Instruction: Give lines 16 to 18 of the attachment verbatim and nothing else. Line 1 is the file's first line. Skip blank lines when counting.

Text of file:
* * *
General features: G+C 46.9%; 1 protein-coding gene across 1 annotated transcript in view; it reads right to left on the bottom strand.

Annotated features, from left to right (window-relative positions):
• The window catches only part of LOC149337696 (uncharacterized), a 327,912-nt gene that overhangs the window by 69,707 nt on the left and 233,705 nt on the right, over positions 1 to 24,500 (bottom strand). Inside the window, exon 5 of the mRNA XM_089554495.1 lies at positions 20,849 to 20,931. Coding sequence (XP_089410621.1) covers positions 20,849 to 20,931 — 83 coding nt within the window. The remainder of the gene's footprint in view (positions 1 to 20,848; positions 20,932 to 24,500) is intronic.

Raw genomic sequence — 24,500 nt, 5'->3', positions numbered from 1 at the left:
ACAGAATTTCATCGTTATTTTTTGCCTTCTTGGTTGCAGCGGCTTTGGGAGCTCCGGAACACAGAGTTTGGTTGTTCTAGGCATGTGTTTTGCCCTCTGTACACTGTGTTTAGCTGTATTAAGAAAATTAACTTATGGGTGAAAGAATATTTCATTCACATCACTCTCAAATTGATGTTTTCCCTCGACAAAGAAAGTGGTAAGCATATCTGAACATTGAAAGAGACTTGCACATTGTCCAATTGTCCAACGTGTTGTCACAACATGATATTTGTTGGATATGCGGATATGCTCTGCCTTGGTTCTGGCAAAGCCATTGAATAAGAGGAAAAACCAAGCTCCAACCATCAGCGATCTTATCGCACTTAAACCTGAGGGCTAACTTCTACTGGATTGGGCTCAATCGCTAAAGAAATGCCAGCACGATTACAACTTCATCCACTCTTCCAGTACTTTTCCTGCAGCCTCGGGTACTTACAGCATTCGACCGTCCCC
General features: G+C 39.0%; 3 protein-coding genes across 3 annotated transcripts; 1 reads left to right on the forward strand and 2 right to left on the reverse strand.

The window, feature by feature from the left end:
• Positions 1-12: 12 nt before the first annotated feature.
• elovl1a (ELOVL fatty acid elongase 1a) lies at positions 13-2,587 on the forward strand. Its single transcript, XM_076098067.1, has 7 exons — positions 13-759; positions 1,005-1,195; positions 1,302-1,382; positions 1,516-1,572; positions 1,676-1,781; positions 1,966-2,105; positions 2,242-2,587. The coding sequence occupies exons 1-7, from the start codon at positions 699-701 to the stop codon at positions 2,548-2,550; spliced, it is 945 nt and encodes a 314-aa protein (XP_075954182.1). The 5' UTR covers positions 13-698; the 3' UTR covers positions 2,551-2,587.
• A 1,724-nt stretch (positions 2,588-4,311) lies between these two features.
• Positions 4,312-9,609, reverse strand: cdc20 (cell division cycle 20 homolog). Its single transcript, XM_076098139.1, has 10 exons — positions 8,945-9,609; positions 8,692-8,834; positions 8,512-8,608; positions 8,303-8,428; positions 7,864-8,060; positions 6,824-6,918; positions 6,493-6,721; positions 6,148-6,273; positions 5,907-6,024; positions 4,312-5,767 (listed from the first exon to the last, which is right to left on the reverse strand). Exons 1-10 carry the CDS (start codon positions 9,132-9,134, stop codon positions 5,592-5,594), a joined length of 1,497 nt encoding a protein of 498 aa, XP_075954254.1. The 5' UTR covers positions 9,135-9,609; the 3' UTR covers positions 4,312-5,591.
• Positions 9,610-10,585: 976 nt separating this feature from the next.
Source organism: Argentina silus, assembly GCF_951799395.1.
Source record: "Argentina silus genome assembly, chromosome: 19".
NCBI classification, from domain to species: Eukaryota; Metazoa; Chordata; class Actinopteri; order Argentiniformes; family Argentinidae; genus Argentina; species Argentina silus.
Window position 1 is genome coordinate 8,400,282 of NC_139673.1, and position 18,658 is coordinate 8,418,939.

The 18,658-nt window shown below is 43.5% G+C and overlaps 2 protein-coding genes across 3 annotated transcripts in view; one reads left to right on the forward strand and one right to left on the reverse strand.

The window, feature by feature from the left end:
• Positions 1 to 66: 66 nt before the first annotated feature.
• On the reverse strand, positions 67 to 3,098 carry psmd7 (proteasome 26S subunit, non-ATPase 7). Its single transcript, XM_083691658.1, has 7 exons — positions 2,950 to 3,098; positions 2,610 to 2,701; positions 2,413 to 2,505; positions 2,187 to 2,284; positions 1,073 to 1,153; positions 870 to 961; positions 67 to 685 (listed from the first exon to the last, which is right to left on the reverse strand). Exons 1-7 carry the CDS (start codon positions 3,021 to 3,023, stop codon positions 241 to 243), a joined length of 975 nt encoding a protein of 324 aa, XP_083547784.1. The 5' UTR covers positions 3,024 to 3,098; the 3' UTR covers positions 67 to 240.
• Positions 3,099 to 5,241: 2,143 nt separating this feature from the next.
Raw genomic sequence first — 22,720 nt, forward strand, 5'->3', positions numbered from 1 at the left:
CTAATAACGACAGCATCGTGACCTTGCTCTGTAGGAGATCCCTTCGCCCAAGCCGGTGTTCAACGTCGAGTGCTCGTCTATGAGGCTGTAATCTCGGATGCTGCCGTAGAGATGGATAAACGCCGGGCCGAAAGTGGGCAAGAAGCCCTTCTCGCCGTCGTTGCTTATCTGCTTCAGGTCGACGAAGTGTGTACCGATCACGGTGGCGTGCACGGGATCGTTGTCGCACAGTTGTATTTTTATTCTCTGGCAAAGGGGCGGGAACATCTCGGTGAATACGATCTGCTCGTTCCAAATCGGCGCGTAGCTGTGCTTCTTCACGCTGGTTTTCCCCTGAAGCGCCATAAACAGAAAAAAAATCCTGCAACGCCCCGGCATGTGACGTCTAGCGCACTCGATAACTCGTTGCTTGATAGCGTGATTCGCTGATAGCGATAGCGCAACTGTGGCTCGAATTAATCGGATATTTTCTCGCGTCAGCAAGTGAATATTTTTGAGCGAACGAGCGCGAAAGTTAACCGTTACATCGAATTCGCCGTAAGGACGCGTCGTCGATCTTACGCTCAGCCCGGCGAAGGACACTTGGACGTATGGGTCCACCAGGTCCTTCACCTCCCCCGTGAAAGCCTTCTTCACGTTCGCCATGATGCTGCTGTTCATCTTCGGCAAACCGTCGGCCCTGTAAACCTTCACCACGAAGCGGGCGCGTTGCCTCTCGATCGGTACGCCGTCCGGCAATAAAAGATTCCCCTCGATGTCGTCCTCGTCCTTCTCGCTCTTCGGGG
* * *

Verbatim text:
Window position 1 is genome coordinate 8,400,282 of NC_139673.1, and position 18,658 is coordinate 8,418,939.

The 18,658-nt window shown below is 43.5% G+C and overlaps 2 protein-coding genes across 3 annotated transcripts in view; one reads left to right on the forward strand and one right to left on the reverse strand.

The window, feature by feature from the left end: